Director Guy Ritchie and Robert Downey, Jr. change Arthur Conan Doyle’s iconic creation, Sherlock Holmes, from an intellectual hero who dabs in martial arts, to primarily a fighter who also detects in this intricate tale. Downey, playing the cerebral Holmes as a cleanliness-impaired action hero, and Jude Law, as Holmes’ good friend and biographer Dr. Watson, make one yearn fondly for Basil Rathbone and Nigel Bruce.
Actually, Law is probably closer to Doyle’s Dr. Watson than was the bumbling character created by Bruce. But, just as Sean Connery was a far cry from the James Bond created by Ian Fleming (I read all the books before the film “Dr. No” came out 1962 and had always pictured Bond more like the picture of Fleming on all the paperbacks, a thin guy, nothing like the husky Connery), Bruce’s characterization of Watson was so popular with the general public who saw the films, he became the accepted persona of Dr. Watson and what Doyle actually created was lost in the shuffle.
But what really turned me off in this film is seeing Holmes fighting and beating up bad guys. While Doyle’s Sherlock may have never said, “Elementary, my dear Watson,” (nor does Downey’s, more’s the pity) he still vanquished the bad guys much more by outthinking them than by outfighting them. I also don’t think that Doyle would want him presented as an unshaven, scruffy lout, like Downey’s Holmes. Downey’s is not the Sherlock I am used to seeing, and it’s not the one I want to see, even if Ritchie and Downey turn the fights into intellectual battles with Sherlock figuring out in his mind how each blow is to be struck, mapping out the strategy in his mind’s eye, then going ahead and doing it.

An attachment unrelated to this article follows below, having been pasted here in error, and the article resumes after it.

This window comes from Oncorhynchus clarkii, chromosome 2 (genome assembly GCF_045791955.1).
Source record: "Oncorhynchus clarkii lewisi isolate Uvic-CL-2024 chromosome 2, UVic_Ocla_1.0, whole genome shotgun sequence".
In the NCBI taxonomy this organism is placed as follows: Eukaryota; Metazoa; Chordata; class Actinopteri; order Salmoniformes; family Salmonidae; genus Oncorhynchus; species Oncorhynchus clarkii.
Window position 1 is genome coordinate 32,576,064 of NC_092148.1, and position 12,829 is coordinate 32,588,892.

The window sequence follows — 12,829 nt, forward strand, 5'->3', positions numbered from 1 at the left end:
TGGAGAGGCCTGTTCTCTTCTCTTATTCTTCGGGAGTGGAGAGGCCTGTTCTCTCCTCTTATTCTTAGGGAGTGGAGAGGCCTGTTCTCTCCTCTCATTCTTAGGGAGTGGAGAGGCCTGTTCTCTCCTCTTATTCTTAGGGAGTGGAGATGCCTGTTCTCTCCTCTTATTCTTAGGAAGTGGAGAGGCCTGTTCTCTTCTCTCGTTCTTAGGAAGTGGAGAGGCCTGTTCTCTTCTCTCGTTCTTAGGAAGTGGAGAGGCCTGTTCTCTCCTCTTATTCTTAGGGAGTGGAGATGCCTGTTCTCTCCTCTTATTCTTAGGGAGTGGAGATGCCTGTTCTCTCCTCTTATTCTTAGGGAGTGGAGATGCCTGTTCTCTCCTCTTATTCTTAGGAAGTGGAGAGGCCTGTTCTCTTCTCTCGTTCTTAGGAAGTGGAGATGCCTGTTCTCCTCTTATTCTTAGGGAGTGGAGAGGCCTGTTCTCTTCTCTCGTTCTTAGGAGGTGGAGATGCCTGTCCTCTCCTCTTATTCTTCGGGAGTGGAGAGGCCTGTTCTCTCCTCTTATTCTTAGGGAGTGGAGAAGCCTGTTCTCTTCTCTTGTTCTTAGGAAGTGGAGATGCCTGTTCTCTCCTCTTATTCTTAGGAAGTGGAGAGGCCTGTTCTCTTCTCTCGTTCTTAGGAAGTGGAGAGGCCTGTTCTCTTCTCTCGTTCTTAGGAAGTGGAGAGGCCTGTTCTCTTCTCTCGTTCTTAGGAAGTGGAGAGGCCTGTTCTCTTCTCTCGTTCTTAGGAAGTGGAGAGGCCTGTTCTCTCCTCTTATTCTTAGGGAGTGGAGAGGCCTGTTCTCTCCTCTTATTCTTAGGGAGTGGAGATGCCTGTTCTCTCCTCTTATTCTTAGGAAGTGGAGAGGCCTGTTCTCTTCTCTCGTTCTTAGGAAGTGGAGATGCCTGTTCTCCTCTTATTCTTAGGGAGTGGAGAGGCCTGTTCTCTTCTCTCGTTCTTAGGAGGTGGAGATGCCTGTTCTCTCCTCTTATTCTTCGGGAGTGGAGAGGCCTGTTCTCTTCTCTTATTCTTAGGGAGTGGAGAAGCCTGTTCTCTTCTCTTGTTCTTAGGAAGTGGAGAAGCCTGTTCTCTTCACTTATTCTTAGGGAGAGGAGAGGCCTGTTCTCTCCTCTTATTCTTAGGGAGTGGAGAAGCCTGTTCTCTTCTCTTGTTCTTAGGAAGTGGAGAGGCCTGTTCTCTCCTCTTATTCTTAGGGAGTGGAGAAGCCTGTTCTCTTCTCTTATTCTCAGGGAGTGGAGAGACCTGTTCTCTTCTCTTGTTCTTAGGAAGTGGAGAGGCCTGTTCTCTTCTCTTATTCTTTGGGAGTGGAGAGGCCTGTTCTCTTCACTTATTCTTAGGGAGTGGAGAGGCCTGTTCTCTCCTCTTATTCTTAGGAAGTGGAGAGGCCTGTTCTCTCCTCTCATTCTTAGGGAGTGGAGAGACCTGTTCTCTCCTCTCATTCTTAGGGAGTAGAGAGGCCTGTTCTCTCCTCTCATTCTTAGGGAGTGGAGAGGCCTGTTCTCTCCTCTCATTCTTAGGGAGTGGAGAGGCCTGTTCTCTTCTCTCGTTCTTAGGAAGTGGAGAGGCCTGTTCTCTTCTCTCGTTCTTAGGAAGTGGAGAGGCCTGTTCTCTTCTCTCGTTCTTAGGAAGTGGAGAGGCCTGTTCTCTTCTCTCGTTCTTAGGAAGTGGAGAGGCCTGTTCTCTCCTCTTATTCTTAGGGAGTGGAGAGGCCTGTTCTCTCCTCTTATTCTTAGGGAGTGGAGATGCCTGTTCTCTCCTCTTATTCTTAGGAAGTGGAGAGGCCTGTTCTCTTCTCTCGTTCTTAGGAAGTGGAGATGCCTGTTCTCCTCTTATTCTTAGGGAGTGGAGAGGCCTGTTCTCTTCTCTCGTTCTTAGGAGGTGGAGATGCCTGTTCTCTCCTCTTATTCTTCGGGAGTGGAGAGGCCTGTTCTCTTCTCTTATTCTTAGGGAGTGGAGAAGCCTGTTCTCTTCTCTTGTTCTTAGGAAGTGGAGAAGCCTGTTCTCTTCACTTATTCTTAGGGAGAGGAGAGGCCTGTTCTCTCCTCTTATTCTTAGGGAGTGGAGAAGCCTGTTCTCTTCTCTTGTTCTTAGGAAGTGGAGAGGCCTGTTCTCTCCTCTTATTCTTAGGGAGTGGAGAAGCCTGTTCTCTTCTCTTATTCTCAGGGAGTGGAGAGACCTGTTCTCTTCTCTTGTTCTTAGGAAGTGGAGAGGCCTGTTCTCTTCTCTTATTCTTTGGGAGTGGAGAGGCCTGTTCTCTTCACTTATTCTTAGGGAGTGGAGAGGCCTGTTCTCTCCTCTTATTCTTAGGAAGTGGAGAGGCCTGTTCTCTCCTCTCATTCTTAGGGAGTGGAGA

This story, about a mad Lord responsible for lots of deaths, who can apparently come back from the dead, is so convoluted it just never got me into the swing of things. Maybe if it had been about two guys named Sam Hanover and Dr. Wilson instead of Sherlock Holmes and Dr. Watson I might have been more attuned to it. But the jarring counter-characterization of a beloved figure like Sherlock Holmes, whose persona was defined by Rathbone in 14 films and innumerable radio shows, overwhelmed the plot, which also involves Rachel McAdams as a mysterious femme fatale. Although the plot might be pretty good. I just kept saying to myself, “This guy is not Sherlock Holmes,” and the re-imaging was an impenetrable impediment that prevented me from enjoying the film. However, I was appalled by Connery as James Bond initially. Now, of course, I think nobody comes close to measuring up to Sean. Maybe I’ll feel the same way about Downey after a couple of inevitable sequels…but I doubt it.